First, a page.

The size of the wedge is determined as follows. First find the hyperfocal distance for your focal length and aperture (and your choice of coc). You can use any of the DOF calculators or tables that are relevant to your format to do that. Then, for a swing, at the hyperfocal distance from the lens, the DOF wedge extends laterally on either side approximately the hinge distance. At other distances the extension grows or contracts proportionately as the ratio of the distance to the hyperfocal distance.

    From this you see why the degree of swing affects the size of the DOF. As I said, the hinge distance is determined by the swing angle.. To move the subject plane closer to the lens, you have to increase the swing angle and decrease the hinge distance. This makes the wedge narrower. To move the subject plane further from the lens, you have to decrease the swing angle and increase the hinge distance, and that opens up the wedge wider. (For swing zero, the hinge line is at infinity and the above rule holds but doesn't provide any useful information.)

    You can work backwards from the two bounding planes to determine an aperture that will work. this is a variation of the near-far point method described elsewhere in the lfphoto webpage for no swing or tilt. Having fixed the swing, you focus first on a point you want in focus to the right and then on a point you want in focus to the left, and you measure the distance on the rail between those two positions---it is called the focus spread. The appropriate aperture can then be chosen by one of the methods described in the lfphoto webpage. One method that will work for choosing a minimally acceptable aperture is to multiply the focus spread by 10 and then divide by two. That gives you the f-number. But this is just barely acceptable and because of lens aberrations and other problems may not yield acceptable results. so one should stop down somewhat further. Hansma's method gives an optimaum result balancing defocus and diffraction.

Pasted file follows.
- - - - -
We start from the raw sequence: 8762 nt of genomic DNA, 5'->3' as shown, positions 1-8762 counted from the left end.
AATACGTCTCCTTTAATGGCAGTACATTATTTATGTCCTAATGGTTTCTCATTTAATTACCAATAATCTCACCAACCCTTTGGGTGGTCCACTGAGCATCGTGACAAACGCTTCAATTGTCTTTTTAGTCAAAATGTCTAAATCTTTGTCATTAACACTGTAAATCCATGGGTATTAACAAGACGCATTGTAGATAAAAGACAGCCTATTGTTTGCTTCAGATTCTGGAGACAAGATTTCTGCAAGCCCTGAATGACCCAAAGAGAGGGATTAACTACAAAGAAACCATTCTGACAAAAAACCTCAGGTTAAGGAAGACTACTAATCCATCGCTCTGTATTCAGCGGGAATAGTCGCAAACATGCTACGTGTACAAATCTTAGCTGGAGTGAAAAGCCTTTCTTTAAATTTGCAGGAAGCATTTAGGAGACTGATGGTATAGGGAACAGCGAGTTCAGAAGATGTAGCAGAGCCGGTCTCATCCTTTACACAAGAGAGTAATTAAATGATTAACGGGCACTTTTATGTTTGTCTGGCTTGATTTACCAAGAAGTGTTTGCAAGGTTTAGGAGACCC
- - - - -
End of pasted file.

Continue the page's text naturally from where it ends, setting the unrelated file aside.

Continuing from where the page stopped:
2. seems to be the same question as 1.

    3. Asymmetrical movement, to be distinguished from axial movement, may make it easier to choose the proper swing angle, but it won't yield sharper results. The so-called near-far method will give you what you want wherever the swing axis is. You choose near and far points which you want in the exact subject plane. You choose a modest tilt, say about 5 degrees. You then focus on the far point and refocus on the near point. If you have to move the standards further apart to do that, you increase the swing. If you have to move them closer together, you decrease the swing. You then repeat this process until you get it right. After some experience you should be able to do it in just a few iterations.

    The advantage of asymmetric movement is that there is a reasonable chance that something of interest will be "on" the swing axis. In that case you can just swing and observe other points coming into or going out of focus while the interesting point stays in focus. This reduces the need for refocusing while adjusting the swing angle. But if you are willing to do that, you should be able to get it right almost as quickly by the method I outlined above.

  5. #5

    Re: Scheimpflug Rule

    There is another more unconventional use for this. When doing selective focus, the wedge effect can create some interesting results. Setting up the camera, visualizing a scene with selective focus, and getting everything the way you hope others will find compelling, can often be tougher than using movements to create sharper overall images.

    Leonard gives a great explanation of these things. You can use that to create an impression of more aspects in a scene being in focus, or you can use that to do the opposite. Sometimes it is fun to experiment and try both approaches.

    I came into doing more selective focus after viewing some large format shots that rendered scenes much as one might see miniature models. Since I was mostly stuck to ground level, and in a busy urban environment, I chose this direction to help isolate details. It can often be a stranger and slower way to work.

    Ciao!

    Gordon Moat
    A G Studio